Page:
In February, the Knight Foundation awarded the Prototype Grant to the SeaGlass team (colead by Ian Smith and me). This grant is designed to fund early-stage projects over a 6 month sprint, and the Demo Day was a chance to showcase our work to the Knight Foundation and the other grantees.

Cell phone surveillance became a hot topic after it was reported that law enforcement has been using cell phone tracking devices, called cell-site simulators, to locate suspects for years with little judicial oversight. To provide independent information on when, where, and how often cell-site simulators are used, we wanted to develop a measurement system that could detect them. We used the grant from Knight to build a monitoring system called SeaGlass that can detect cell-site simulators across a city and be run for long periods of time. After it was built, we tested SeaGlass by deploying it for two months in Seattle and Milwaukee. More details on SeaGlass will be coming in a future write up where we will also cover the technical details cell-site simulators and legal their legal implications. The talk received lots of great questions and feedback on future work.

In addition to presenting, it was also fun to see the progress that the other teams made in just six months. There were lots of exciting projects, all under the broad theme of data. Here are a few of my favorite talks.

Michael Skirpan, of the University of Colorado, designed an immersive theater performance on the future of technology and the ethics of personal data collection called Quantified Self. He described the technical details and lessons learned from the show. Before the performance, attendees give Quantified Self access to data stored in their online profiles. Attendees to the show wear RFID bracelets, so that their data can follow them as they participate in the show. The performance consists of many exhibits that showcase how their data can be used. One fun example was a mock job interview, where the interviewer researches you on social media. By using the real data of attendees, the show was able to make something as abstract as “data” into something that was more personally understood and salient.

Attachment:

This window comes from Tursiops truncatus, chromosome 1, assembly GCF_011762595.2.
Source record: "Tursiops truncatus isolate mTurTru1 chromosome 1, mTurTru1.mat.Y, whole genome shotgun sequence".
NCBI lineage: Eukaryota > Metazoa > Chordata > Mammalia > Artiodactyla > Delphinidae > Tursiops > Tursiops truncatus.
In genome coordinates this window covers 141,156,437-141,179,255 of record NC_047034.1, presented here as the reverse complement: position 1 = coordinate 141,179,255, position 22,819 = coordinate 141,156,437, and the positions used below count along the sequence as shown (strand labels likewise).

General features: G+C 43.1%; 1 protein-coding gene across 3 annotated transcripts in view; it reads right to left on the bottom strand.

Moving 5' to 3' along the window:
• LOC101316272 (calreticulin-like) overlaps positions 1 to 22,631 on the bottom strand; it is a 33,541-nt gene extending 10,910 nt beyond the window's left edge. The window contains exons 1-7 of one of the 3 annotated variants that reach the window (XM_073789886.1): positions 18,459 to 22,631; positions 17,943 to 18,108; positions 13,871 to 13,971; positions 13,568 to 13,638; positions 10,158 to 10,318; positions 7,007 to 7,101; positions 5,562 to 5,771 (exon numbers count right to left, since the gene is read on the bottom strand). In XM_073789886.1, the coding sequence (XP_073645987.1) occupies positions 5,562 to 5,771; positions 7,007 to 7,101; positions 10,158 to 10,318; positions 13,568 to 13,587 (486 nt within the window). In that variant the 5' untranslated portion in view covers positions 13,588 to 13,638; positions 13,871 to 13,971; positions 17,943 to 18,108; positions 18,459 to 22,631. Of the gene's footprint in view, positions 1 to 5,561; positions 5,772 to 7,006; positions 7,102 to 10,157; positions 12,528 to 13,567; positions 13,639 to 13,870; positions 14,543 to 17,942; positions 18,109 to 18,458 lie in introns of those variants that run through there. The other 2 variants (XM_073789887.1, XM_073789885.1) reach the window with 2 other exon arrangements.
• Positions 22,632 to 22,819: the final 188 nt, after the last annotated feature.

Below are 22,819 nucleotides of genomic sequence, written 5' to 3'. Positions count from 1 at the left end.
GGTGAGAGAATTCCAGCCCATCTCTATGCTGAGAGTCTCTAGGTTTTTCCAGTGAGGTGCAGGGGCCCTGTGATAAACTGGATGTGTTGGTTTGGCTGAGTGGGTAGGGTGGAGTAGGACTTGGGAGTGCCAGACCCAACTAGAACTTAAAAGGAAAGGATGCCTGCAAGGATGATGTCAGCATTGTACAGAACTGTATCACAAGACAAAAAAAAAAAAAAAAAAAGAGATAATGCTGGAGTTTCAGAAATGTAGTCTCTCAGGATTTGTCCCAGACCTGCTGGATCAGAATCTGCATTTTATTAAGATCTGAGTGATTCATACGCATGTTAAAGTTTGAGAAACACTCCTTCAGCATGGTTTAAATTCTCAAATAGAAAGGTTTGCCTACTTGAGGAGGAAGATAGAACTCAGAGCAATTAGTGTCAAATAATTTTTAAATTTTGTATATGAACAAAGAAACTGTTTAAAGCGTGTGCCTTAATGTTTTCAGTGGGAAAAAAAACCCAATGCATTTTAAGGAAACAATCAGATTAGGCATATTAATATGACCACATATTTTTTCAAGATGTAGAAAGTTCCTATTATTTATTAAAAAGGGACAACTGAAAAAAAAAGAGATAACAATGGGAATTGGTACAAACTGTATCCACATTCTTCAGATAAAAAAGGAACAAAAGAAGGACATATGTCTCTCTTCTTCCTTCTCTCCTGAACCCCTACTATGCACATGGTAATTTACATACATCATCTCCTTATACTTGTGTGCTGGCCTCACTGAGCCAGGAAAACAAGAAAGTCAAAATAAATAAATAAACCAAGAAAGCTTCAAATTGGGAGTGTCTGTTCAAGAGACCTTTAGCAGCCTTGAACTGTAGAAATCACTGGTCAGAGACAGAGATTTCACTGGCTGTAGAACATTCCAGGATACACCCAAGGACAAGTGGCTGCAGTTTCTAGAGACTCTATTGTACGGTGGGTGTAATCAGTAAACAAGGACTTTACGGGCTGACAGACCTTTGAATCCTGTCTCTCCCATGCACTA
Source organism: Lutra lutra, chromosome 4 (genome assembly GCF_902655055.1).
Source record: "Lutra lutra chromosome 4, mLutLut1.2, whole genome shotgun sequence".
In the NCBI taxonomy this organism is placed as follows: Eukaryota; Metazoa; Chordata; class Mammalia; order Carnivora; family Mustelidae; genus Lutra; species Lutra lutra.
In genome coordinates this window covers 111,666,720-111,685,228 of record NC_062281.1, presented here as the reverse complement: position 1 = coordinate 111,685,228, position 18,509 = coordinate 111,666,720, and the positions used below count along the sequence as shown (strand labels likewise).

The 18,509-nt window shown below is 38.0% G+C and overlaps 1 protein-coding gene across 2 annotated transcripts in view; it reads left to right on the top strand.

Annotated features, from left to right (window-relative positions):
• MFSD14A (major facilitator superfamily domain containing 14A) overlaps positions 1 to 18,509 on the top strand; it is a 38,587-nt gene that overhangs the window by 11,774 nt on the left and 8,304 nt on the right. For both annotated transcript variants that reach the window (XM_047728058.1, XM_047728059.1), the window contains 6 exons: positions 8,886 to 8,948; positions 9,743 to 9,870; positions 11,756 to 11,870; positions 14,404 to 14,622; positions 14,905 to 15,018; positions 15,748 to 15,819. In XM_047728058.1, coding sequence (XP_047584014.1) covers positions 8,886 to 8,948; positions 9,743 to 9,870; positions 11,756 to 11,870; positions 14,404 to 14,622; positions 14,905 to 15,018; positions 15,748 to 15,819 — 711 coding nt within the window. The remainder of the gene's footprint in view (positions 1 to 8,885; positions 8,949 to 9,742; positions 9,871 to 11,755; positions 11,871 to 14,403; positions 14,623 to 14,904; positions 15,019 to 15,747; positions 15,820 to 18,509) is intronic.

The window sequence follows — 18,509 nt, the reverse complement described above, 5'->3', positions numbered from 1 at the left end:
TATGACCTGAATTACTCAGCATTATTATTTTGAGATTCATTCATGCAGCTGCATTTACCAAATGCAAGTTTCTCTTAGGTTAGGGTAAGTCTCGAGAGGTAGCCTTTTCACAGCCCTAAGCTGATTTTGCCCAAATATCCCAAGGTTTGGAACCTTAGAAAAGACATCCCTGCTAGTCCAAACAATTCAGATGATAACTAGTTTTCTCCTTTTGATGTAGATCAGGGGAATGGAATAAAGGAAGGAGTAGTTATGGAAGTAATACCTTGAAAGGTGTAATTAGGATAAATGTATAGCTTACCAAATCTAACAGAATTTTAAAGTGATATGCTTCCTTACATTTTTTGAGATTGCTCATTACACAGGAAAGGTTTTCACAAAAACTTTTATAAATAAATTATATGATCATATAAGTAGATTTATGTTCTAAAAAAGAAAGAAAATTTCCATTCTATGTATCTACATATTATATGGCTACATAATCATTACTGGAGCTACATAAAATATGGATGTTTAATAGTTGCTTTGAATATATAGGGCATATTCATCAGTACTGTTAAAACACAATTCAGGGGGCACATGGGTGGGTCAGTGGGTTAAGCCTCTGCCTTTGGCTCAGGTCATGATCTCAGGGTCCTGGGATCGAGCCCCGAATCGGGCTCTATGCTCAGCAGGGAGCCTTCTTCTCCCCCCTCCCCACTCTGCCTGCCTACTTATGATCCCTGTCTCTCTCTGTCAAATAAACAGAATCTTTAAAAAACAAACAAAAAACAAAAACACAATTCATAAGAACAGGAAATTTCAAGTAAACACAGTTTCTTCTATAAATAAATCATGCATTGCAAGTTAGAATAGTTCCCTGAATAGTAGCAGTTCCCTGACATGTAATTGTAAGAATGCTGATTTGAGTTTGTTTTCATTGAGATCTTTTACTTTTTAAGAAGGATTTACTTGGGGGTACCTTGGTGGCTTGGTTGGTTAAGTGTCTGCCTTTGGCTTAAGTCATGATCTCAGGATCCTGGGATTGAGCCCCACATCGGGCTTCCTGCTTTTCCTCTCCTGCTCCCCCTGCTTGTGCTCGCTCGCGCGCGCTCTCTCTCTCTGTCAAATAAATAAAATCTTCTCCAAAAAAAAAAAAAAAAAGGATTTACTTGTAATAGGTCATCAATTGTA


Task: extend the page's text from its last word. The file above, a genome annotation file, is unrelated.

Another exciting project was lead by Surya Mattu from ProPublica. Surya has been doing a lot of work reporting on the impacts of machine bias and how black-box algorithms are impacting our lives. He demoed a tool that his team has been developing to help people learn about data discrimination and data bias. The tool let people analyze their own data to determine if it is biased in sensitive ways, like race or gender. Surya hoped that by using the tool, people could gain a better understanding of their data and learn how to avoid using it in harmful or discriminatory ways.

Personalized data has also been used by political campaigns to create targeted political ads. To better understand this targeting, Young Mie Kim, a professor in the School of Journalism at the University of Wisconsin, discussed Project DATA. This is an effort to collect and analyze advertising data sent to real voters. To collect this data, Professor Kim worked with volunteers to record which political ads are displayed to them as they surf the web. Using this ad data, she hopes we can better understand how campaigns disseminate information and why particular voters are targeted.

Fall Distinguished Lecture with Prof. Latanya Sweeney: How Technology Impacts Humans

Join us December 1 for our Fall Distinguished Lecture with renowned technologist and former Chief Technologist for the Federal Trade Commission, Professor Latanya Sweeney.